Keeping the focus on Family & Home as a Work at Home Mom.

Friday, March 22, 2013

Plant hardiness zone checkers


Spring is here! Spring is here! It’s the best time of the year! Those of us who love digging in the dirt have been waiting anxiously for planting time. We’ve dreamed of warmer days for months.
We’ve poured over seed catalogs, visited our favorite websites and sketched up our gardens and flower beds and got out our tools. Some of us who got warm weather last week have even bought some plants in preparation for our gardening season.

But wait! Don’t plant just yet. The USDA changed hardiness zones last year. Now is the time to double check your number.

map
Courtesy: USDA

2012 USDA Plant Hardiness Zone Map is the standard by which gardeners and growers can determine which plants are most likely to thrive at a location. The map is based on the average annual minimum winter temperature, divided into 10-degree F zones. 

It's easy to check your zone: go HERE, type in your zip code and/or state to see your personalized map. This site puts my hardiness zone as a 7 as seen on the above map.




Better Homes and Gardens (my second bible) has in depth gardening by region information as well. Go HERE to find out what they say your planting zone is and get a free personalized garden plan by going HERE.

 This site puts me in a zone 6.

What does this mean to me? I’m going to follow both guidelines and ask lots of questions at my local nursery if I fall in love with a plant I have not personally worked with before.


What plants are you looking forward to growing this year? My yen this year is Hollyhocks, Sunflowers. My new addition, which according to my ever helpful Better Homes and Gardens regional planting guide says will grow splendidly here, is Fleabane


flowers
Courtesy: B.H.G.com

Fleabane Description and growing Information:

This tall wildflower produces tiny, daisy-like flowers in great clouds in late summer into early fall. It is often mistaken for an aster, but is easier to grow and isn't plagued by fungal problems. Plants start blooming in midsummer and often continue blooming until fall. The native forms are seldom grown in the garden because they can be weedy, though they're great for naturalized areas and prairie or meadow plantings. However, many well-behaved, beautiful hybrids are available. All are beautiful when cut in big sprays and arranged in a vase.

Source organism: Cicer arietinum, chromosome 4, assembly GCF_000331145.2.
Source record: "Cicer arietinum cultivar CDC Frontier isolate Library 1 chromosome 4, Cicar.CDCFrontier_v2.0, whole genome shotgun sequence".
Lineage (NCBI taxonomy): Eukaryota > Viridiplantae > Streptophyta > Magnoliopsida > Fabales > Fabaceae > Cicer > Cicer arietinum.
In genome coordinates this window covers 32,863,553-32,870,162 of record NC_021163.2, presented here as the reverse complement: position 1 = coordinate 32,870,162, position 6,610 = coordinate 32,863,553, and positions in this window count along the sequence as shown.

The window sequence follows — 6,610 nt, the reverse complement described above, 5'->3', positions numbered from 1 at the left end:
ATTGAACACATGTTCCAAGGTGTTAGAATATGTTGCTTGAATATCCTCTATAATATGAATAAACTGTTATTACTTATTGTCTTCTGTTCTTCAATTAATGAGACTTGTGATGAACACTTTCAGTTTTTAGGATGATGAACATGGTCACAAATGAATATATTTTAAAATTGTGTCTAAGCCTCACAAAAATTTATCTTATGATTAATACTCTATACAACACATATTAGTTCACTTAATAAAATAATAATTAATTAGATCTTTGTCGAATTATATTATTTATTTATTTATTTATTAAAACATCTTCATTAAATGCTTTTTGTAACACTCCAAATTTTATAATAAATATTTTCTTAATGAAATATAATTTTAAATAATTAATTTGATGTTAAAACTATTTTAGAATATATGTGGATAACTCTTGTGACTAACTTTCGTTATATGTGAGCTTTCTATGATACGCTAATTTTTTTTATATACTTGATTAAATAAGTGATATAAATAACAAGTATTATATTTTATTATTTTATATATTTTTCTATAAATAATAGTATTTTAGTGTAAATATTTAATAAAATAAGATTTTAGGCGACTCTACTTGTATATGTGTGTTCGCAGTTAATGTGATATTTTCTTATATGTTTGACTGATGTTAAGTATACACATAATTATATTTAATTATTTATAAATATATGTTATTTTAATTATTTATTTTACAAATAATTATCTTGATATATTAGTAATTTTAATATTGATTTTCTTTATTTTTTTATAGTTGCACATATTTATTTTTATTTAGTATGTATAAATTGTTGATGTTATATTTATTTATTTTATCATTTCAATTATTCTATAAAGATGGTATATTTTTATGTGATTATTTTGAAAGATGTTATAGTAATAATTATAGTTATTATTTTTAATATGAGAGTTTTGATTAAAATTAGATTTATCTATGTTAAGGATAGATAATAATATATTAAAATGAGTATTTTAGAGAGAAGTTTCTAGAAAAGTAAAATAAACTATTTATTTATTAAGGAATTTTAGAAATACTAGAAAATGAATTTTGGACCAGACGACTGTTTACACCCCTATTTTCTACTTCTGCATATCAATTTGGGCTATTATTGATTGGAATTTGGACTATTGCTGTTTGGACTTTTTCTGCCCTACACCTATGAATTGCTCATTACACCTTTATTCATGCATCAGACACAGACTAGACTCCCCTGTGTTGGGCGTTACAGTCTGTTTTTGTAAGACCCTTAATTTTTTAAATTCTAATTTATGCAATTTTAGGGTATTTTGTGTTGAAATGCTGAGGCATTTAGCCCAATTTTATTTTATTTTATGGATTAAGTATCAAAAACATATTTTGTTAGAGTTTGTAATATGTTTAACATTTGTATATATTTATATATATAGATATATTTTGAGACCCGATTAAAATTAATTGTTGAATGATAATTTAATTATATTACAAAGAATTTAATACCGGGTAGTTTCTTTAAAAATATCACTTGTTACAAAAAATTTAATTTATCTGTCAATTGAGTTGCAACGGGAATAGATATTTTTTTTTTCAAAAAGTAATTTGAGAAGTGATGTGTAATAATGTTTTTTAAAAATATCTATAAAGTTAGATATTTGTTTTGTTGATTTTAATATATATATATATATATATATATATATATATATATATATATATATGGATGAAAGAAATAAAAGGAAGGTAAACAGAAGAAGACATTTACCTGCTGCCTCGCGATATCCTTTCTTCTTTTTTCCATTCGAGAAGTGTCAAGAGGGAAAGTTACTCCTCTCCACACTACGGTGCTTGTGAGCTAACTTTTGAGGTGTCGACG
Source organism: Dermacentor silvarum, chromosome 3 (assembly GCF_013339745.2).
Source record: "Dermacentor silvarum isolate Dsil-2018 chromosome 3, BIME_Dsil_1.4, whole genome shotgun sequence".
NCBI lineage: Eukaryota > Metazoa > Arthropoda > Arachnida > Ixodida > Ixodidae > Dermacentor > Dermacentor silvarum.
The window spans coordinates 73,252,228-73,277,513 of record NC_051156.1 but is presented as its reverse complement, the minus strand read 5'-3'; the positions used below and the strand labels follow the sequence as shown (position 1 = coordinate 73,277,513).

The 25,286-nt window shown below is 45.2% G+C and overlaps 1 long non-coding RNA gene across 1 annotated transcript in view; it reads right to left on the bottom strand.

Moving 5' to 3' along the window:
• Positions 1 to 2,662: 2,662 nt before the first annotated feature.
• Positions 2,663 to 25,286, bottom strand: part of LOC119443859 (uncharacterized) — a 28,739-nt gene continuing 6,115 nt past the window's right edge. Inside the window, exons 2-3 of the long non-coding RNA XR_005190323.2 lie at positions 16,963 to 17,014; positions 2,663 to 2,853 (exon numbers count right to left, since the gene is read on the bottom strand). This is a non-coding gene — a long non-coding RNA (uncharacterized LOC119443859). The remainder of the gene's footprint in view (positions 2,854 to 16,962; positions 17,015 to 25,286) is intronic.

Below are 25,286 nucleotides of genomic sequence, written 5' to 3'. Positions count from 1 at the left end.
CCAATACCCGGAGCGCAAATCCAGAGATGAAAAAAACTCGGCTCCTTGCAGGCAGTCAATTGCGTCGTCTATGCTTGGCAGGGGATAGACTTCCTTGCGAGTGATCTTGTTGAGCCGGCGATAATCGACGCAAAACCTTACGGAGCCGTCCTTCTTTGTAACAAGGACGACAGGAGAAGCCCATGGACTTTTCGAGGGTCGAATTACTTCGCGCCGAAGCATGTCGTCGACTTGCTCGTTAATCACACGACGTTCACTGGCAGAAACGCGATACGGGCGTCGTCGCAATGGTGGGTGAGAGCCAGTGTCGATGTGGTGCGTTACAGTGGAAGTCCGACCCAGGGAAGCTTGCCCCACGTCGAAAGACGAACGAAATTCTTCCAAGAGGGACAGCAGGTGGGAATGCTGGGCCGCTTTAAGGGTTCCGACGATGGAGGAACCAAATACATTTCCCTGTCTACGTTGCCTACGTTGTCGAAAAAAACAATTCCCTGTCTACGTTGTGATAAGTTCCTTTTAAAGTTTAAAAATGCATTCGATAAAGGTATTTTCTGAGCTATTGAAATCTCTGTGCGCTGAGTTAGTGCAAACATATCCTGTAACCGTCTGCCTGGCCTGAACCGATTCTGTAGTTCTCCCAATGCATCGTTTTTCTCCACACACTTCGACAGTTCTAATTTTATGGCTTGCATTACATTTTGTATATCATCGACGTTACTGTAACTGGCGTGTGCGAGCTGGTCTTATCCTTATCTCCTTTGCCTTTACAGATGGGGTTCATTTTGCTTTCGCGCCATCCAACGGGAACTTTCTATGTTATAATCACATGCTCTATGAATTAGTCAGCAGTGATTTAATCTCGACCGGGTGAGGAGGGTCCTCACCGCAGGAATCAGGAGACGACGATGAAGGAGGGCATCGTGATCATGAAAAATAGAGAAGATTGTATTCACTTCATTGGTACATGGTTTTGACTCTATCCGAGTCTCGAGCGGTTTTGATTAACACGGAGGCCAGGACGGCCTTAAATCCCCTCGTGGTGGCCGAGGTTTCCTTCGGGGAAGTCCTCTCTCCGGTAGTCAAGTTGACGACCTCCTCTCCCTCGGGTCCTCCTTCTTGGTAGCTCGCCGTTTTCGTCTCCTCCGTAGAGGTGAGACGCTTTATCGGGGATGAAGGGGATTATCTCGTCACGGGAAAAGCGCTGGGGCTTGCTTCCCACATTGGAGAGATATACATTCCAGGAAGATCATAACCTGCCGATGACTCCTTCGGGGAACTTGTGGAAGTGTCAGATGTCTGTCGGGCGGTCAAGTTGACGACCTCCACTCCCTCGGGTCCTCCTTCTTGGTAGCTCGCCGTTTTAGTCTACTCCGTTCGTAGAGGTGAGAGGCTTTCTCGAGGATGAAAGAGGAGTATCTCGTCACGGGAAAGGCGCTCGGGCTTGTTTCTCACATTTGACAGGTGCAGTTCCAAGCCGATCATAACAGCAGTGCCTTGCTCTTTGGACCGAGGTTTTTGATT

Light:
Sun

Zones:
3-9

Plant Type:
Perennial

Plant Height:
18-30 inches tall

Plant Width:
18-24 inches wide

Landscape Uses:
Containers,Beds & Borders

Special Features:
Flowers, Cut Flowers, Attracts Butterflies, Drought Tolerant, Easy to Grow


Isn't Fleabane pretty? 

If you have had experience with this plant, please let me know in the comments and happy spring!





16 comments:

moo77hb said...

Thanks for the heads up-I had no idea that they changed these! Can't wait for it to warm up here:)

ginabad said...

Wow, interesting! With my brown thumb and my removed topsoil, it's hard to make anything grow in my yard, but I'd love to. Maybe this guide will help!
gina b

Jennifer Van Huss said...

I love gardening but I'm totally clueless! Thank you for this info! I need it!

Anna at Mama Writes said...

My MIL would love these as she works a lot in the garden!

Amanda Sikes said...

I am a vegetable gardener and I can't wait to grow my tomatoes and cucumbers. I am already looking forward to them!

Jamie Tomkins said...

I sure wish I could find our exact info. The different garden books call us all different zones and being in the mountains, it's not easy!! Great post!!

Marie, shiny pearl said...

Our spring is still white lol...but I planted some - not planted, I used a glass vase, some glass stones and a bulb and made them grow inside our home :) fun! Have fun in your garden!

Maria said...

interesting!! I'm going to start working on my planting son!!

Linda Kinsman said...

Hi Heidi,

You are welcome, glad this post will help you prep for spring. I think we are all very ready for it's true arrival!

Linda Kinsman said...

Hi Gina,

I hope you can use the links here to find an easy care plant to try.

If you like houseplants, try a Pothos. They are so easy to grow. No your brown thumb won't kill it. ;) This plant can forgive weeks of neglect!

Thanks for stopping by.

Linda Kinsman said...

Hi Jennifer,

So glad this post was helpful. I am always learning and trying new plants in my yard- garden. The fun thing about gardening is it is trial and error as we learn our own soil and zones.

Linda Kinsman said...

Hi Anna,

Please feel free to share with your Mother in law.

Thanks for visiting!

Linda Kinsman said...

Hi Amanda,

Yum, my mouth actually watered as I read your comment because I love tomatoes right off the vine. I've never grown cucumbers, but I just may now that you've got me thinking about them. :-)

Linda Kinsman said...

Hi Marie,

Oh I love forcing bulbs inside. I didn't do it this year, but I did this with paperwhites last year.
I'd love to see what you've grown, so stop back by and share a link to a picture.

Linda Kinsman said...

Hi Maria,

I bet you have a long growing season in your neck of the woods!

Thanks for stopping by.

Linda Kinsman said...

Hi Jamie,

I can completely relate! That's why I decided to share some helpful links so we gardeners can get a better idea of what is going to work in our region. You wouldn't think there would be different hardiness zone numbers. I bet you'll shoot for the middle like I have too.
Thanks for stopping by!